When the Calgary Flames returned from the All-Star Break, head coach Bob Hartley decided to do a little line shuffling. Having had some success together in the previous game against the Anaheim Ducks, Hartley decided to keep Sean Monahan with Johnny Gaudreau and Jiri Hudler on the team top line.
In an effort to anchor the rest of the forward ranks, Hartley placed two-way center Mikael Backlund between grinders Lance Bouma and David Jones.
Eleven games later, with the team going 7-3-1 in that time-span, Hartley’s move appears to have been quite smart.
The Best Line On The Team
The Bouma/Backlund/Jones line is getting what are termed the game’s “tough minutes.” They primarily start their shifts in the defensive zone. They primarily play against the other team’s best players. The hope is that a tough minutes line keeps about even; in terms of goals, in terms of scoring chances and in terms of shots, ideally negating the offensive powers on the other team.
The trio bring a lot of attributes to the table that have helped fuel their success. This new line has actually out-scored their opposition, and sit as the best possession line on the team over the 11 games they’ve been together. Bouma and Jones lead the Flames with 6 even-strength points apiece in that span, and Backlund has 4 even-strength points and a 53.5% face-off winning percentage. In addition, Bouma and Jones have out-hit opposition by fair amount, which has opened up time and space for both them and Backlund.
Flames head coach Bob Hartley elaborated on how valuable the line has been for his club.
“They’ve been unbelievable for us,” said Hartley. “They’re playing good minutes, they’re playing hard. They’re not fun to play against. They’re giving us some big goals. Playing against the other team’s top line so, I think that Jonesey, along with Backs and Booms, I look when I evaluate performances, I put the three on the same line. They’re not fun to play against and they play the right way.”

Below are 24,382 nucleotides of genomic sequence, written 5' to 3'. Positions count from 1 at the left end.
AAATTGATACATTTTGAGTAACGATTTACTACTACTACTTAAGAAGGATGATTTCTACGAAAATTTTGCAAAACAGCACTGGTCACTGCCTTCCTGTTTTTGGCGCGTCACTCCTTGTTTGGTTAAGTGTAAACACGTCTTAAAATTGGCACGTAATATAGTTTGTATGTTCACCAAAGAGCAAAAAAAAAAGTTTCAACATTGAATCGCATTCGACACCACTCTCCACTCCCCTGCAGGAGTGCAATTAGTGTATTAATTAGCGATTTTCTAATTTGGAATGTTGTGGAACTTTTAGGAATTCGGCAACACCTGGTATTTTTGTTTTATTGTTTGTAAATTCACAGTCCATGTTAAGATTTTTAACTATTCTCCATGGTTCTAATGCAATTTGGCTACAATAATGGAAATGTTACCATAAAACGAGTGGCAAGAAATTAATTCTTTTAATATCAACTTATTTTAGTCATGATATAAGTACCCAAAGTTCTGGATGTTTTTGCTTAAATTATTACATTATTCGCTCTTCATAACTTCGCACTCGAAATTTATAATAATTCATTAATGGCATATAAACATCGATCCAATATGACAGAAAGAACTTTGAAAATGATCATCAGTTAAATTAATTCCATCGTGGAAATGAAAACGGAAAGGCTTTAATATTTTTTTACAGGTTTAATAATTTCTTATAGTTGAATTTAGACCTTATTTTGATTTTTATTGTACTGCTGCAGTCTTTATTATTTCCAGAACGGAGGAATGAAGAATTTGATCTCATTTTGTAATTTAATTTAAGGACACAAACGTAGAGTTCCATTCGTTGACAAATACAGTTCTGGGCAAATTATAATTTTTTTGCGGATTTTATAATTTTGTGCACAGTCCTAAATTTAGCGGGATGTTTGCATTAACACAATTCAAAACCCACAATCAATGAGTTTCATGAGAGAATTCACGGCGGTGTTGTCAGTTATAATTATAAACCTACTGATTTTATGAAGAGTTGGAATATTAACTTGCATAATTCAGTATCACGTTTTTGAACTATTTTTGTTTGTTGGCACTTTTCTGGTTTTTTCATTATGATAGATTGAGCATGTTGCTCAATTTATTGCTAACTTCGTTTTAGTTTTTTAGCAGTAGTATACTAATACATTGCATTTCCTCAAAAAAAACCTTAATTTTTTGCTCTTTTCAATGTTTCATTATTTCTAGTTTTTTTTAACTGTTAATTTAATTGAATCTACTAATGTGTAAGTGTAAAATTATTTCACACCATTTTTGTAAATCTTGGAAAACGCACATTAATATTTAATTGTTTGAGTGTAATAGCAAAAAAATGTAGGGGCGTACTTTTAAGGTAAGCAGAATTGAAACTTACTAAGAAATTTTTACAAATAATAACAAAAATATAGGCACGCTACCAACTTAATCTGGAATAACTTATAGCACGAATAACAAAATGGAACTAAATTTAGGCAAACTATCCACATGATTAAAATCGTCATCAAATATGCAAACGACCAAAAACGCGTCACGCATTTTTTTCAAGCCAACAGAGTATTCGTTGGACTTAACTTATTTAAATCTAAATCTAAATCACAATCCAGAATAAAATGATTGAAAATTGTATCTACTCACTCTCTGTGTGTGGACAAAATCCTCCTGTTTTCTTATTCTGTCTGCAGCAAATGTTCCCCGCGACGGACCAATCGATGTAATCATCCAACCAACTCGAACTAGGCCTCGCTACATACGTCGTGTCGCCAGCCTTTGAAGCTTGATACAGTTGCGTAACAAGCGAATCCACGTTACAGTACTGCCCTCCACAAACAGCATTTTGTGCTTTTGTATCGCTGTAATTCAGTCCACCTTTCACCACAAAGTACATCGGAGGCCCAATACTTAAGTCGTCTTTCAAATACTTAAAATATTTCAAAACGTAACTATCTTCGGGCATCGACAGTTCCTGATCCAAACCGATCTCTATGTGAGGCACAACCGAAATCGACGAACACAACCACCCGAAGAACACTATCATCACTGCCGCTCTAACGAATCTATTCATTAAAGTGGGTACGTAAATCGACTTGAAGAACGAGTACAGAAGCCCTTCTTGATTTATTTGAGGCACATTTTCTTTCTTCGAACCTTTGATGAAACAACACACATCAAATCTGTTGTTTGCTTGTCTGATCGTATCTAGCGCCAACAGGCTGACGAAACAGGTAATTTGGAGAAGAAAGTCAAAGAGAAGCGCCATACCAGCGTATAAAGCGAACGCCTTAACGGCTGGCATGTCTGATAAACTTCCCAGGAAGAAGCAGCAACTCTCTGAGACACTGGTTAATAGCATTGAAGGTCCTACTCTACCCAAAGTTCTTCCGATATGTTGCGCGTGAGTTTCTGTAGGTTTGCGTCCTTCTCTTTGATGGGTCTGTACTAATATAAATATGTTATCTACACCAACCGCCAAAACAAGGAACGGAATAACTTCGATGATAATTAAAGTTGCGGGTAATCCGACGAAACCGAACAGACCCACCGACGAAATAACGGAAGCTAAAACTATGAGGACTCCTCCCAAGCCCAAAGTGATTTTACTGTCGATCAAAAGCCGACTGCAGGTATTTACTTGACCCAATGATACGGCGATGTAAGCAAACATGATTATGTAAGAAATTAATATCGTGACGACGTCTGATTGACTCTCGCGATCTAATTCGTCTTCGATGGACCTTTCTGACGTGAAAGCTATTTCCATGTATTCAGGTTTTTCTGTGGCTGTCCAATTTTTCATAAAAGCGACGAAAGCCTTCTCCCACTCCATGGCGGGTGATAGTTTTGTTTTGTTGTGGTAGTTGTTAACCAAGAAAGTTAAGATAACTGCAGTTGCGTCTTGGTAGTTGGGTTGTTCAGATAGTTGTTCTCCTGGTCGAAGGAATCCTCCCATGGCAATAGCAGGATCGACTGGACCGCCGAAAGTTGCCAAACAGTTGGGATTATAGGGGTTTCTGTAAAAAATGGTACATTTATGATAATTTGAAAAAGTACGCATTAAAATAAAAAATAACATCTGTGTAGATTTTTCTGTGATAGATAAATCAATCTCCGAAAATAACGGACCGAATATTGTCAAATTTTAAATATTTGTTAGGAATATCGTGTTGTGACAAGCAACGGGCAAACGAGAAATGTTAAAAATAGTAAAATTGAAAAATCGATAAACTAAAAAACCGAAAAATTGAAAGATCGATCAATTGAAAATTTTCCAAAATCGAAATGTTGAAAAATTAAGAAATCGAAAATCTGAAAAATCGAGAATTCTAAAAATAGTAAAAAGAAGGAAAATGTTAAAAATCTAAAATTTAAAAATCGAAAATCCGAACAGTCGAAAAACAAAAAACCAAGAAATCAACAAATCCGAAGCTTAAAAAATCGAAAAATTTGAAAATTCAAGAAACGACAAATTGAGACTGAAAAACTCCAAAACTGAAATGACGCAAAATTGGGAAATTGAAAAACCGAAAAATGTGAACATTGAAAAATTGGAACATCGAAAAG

Lightening The Load
One of the nice side-effects of the success of the Bouma/Backlund/Jones line is that they’ve opened up match-ups for the team’s top line of Jiri Hudler, Sean Monahan and Johnny Gaudreau. That was the hope when Mikael Backlund returned from injury – that his defensive prowess would allow his line to neutralize opposition snipers, allowing the top line easier match-ups against the other team’s lesser lights.
Not only has that happened, but the Backlund line has actually out-scored the Monahan trio on a few occasions.
“[Backlund is] such a good two-way center, understands the game, understands what needs to be done to give us a chance to win,” said Hartley. “I think that those three, they work every well together. Their chemistry is great. They’re three guys that when they’re skating, they’re at the top of their games.”
The oddest thing about the tandem is this: only Mikael Backlund, of the three, has been considered an offensively-oriented player. However, the chemistry between the three men has seemingly opened up elements in both Jones and Bouma that were previously not considered – primarily offensive.
Here’s a quick glance at the possession (Corsi For: shots, blocked shots and missed shots) stats for the three players, since they’ve been placed together and their numbers before that time.
In essence, while sacrificing a bit of Backlund’s offensive edge – his points scored per 60 minutes rate has dropped slightly – the new tough minutes trio has allowed the Flames to generate offense out of two players that had previously not been strong offensive contributors previously. Both Bouma and Jones had spent time on the fourth line earlier this season.
The Calgary Flames entered the season with a lot of question marks, possessing a group of raw young players along with a very top-heavy defensive group (anchored by an excellent top pairing in Mark Giordano and T.J. Brodie). The past few months have seen the forward group produce two very solid trios – Gaudreau/Monahan/Hudler and Bouma/Backlund/Jones. There is still a lot of work to do in the Stampede City before this club is a contender, but progress shown thus far has given them a foundation to build upon.
(A previous version of this article didn’t specify even-strength points were being discussed rather than total points.)
Ryan Pike has covered the Calgary Flames and the NHL Draft extensively since 2010 as a Senior Writer for The Hockey Writers and Senior Contributing Editor of FlamesNation.ca. A member of the Professional Hockey Writers Association, he lives in Calgary.